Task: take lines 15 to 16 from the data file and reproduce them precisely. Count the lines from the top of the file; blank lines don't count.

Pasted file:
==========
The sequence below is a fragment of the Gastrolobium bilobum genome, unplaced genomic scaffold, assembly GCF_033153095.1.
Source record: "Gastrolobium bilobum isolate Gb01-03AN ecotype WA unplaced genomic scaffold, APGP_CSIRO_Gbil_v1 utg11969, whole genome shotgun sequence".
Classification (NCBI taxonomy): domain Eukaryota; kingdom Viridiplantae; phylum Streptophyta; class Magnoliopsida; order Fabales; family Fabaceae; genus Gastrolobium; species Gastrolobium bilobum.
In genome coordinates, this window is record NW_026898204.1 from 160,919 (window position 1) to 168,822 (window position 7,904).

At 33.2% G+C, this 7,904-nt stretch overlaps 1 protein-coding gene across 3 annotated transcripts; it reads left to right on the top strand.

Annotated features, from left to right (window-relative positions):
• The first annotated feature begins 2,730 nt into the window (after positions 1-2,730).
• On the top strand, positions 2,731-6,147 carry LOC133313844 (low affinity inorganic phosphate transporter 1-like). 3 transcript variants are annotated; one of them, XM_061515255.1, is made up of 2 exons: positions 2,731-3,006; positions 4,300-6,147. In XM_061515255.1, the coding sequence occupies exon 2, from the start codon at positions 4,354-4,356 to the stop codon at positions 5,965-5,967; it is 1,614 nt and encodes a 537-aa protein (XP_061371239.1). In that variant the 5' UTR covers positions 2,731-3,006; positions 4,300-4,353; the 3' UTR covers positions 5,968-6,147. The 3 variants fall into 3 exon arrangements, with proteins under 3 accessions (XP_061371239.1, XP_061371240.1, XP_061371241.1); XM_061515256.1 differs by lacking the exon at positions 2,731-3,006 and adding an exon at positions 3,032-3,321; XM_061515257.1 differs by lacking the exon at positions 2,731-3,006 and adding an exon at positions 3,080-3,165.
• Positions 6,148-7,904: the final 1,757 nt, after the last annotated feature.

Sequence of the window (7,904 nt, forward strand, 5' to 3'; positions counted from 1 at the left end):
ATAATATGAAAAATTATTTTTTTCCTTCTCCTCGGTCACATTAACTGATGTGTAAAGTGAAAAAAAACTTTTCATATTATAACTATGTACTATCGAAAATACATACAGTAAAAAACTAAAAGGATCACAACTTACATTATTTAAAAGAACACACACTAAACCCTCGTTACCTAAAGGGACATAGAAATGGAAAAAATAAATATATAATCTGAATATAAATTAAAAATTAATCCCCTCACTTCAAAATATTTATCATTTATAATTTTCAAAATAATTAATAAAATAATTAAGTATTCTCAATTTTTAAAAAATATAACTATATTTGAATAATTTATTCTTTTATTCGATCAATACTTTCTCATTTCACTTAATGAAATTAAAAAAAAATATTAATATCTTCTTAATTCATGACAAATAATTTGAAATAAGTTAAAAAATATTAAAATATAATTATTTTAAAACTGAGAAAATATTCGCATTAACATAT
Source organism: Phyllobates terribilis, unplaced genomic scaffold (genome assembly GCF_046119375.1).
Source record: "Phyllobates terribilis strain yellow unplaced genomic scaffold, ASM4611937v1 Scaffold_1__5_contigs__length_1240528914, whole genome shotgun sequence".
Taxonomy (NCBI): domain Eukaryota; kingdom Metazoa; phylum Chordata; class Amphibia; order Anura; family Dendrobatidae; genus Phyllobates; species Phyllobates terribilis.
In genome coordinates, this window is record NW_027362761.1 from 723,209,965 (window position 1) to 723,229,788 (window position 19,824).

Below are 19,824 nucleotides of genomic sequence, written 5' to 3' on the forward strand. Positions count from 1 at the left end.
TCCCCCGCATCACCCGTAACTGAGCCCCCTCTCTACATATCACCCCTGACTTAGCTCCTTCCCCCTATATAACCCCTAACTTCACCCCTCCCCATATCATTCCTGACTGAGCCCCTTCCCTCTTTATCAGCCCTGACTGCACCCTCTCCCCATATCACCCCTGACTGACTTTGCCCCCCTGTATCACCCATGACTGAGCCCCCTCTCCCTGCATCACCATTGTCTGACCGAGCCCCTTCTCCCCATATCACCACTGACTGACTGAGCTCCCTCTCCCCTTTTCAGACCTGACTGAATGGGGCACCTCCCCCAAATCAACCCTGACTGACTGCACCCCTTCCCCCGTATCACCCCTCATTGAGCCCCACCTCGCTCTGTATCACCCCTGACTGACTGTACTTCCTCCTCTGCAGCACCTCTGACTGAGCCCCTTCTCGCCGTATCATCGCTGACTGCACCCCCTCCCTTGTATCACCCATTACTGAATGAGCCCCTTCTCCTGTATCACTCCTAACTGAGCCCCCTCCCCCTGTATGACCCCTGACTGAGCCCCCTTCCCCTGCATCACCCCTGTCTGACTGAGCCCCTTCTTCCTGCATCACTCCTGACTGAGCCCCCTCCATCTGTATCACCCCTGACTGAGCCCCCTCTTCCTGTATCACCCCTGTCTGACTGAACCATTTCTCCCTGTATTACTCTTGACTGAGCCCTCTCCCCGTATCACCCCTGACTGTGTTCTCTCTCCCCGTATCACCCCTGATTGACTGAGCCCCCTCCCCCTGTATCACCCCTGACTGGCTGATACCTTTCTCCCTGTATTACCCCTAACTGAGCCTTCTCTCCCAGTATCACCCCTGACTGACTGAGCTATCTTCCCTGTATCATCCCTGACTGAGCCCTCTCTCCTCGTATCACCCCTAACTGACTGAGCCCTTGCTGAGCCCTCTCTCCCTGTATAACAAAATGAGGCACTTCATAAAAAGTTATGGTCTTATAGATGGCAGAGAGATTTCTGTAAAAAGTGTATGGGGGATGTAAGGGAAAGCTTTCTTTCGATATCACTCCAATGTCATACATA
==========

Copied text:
In genome coordinates, this window is record NW_027362761.1 from 723,209,965 (window position 1) to 723,229,788 (window position 19,824).

Below are 19,824 nucleotides of genomic sequence, written 5' to 3' on the forward strand. Positions count from 1 at the left end.